I’ve got a another new project in the works, scheduled for an early 2015 launch. It will be about archives (of course) and targeted at the general public. I’m working on finalizing the scope and project goals at the moment, and I want to make sure I’m aiming for the right goals and including the right content, so last week I posted on Twitter:
For archivists: What do you most wish people knew about archives? What’s the thing people most often don’t know?
— Kate Theimer (@archivesnext) December 3, 2014
Here are some of the responses I received:
That people know how much work “just scanning a photo” really is.
That archivists aren’t trying to hide interesting sources from researchers; that we WANT them to use the archives!
some don’t get the ‘point’ of what we’re doing, who we are serving, who has archives.
That it’s not all digitised, nor should it be.
Keen to find out about entry-level graduate jobs in archives & where to find them, as well as the transition from library work
That there’s more than meets the eye. Treat archives like an adventure. Adventures take time/effort/risk but are rewarding.
How we get our materials; that our collections grow rather than were given/purchased all at once; that we have contemp. stuff!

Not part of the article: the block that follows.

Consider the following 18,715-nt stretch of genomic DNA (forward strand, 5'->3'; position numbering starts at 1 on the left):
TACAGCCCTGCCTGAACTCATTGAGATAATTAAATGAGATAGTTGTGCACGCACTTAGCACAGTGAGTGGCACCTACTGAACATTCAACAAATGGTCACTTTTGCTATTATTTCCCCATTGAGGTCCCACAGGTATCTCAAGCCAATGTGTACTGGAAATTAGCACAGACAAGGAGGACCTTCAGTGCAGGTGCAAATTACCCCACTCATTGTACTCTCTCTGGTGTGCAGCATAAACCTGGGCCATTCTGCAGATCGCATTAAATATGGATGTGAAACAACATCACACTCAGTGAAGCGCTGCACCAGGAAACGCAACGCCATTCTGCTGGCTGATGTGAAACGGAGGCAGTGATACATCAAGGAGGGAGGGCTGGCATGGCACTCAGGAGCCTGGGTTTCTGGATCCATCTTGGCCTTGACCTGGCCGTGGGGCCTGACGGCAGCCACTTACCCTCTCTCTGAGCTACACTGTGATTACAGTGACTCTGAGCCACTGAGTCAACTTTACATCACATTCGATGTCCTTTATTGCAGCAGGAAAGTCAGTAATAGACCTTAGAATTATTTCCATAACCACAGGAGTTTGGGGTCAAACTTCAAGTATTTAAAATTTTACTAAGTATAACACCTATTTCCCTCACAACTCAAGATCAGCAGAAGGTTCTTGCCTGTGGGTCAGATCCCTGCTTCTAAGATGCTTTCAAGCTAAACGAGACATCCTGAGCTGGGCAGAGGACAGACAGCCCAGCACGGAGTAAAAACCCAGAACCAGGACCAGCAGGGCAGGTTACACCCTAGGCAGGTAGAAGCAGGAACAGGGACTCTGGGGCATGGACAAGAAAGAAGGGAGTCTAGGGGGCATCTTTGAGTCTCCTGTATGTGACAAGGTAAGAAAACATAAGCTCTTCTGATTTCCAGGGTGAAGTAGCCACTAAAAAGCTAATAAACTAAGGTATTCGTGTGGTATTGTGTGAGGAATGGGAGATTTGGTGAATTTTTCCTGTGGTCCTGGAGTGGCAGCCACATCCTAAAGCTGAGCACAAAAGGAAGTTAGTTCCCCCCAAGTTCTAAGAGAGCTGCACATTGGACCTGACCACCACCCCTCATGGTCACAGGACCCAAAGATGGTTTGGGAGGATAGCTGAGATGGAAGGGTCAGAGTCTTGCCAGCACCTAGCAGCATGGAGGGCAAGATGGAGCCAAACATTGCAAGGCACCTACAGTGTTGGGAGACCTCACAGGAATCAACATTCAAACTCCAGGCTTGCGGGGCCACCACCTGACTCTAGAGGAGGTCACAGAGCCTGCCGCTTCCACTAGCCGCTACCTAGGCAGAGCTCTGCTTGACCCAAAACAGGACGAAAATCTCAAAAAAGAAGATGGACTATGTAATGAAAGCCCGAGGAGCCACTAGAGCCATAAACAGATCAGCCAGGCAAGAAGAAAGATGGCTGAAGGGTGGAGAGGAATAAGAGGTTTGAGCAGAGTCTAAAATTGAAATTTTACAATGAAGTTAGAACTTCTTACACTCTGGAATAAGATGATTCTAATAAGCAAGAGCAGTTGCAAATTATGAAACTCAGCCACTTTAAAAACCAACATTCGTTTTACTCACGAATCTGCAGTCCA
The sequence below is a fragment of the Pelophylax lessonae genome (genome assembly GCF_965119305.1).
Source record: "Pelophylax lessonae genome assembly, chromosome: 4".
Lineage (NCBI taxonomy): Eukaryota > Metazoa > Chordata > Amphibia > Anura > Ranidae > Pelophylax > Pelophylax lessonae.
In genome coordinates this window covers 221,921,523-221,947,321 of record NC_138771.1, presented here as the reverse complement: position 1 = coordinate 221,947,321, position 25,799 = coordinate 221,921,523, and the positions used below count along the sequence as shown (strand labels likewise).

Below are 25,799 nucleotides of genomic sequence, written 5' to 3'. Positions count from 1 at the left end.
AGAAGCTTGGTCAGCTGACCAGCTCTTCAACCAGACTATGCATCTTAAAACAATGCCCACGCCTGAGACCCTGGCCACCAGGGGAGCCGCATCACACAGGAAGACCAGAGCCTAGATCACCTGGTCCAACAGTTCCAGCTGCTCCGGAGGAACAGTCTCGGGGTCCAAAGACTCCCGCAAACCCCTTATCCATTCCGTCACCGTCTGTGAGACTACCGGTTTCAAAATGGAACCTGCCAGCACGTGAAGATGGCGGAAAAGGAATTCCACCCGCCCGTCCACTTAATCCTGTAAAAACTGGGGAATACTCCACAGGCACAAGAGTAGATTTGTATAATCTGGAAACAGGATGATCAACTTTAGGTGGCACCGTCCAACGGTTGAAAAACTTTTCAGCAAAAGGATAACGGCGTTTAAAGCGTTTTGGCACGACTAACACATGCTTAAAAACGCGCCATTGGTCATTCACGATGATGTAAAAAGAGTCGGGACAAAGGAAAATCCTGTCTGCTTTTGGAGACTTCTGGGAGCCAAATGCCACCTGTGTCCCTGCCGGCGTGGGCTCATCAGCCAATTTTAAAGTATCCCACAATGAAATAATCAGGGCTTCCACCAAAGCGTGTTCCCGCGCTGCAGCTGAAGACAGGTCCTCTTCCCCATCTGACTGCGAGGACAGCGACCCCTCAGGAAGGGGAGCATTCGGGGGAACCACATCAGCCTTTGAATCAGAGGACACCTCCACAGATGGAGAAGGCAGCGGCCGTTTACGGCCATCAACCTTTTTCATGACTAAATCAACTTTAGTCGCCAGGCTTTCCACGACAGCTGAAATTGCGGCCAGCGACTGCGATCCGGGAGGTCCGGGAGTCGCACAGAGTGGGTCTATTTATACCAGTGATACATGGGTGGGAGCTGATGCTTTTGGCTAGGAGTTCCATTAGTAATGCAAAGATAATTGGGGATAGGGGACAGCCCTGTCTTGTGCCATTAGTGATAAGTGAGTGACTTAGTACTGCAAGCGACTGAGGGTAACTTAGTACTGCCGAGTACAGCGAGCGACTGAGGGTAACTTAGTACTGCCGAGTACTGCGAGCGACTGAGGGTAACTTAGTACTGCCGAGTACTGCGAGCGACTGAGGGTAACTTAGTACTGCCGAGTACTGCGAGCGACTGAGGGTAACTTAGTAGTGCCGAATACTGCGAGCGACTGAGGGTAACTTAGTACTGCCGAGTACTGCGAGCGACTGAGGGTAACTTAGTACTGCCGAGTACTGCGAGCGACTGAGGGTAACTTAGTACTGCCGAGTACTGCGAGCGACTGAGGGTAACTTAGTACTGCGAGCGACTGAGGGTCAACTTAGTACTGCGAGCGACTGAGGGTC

I find ppl are shocked when I post pics of tours I’ve been on (IE Recent tour of Hockey Hall of Fame Archives!)
that they are entitled to access the records. And frequently people don’t know how to do that. Or how to ask
That knowing the collection s/t was in doesn’t mean I can find it. Some collections are 300+ boxes! &How finding aids work.
That we can’t catalogue and/or index the contents of everything. Searching takes time and effort.
most archives are publicly owned and are a societal resource
that is pronounced Ar-kiv-ist 🙂 And no, putting a whole bunch of things on the web is not ‘archiving’.
I wish people knew archives are applicable to many disciplines, not just folks interested in “history.” My favorite recent illustration of this is Thomas Piketty’s use of historical financial records to in his econ book “Capital”
Would like to see archivists more involved in, benefitting from popular discussions about archive/archives [example: http://flavorwire.com/479261/david-bowie-is-the-movie-doesnt-do-david-bowie-is-the-exhibit-justice]
that we don’t just have ‘old stuff’ but are busy swiping history as its made.
that archivists don’t necessarily work in “archives” all the time-can be Inst. Repository,data curation, etc.
Also, we cannot digitise everything, digitisation is rarely preservation, digital preservation is more than storage
How do you decide which new materials to keep, and which to get rid of?
Anything to add? What do you most wish people knew about archives?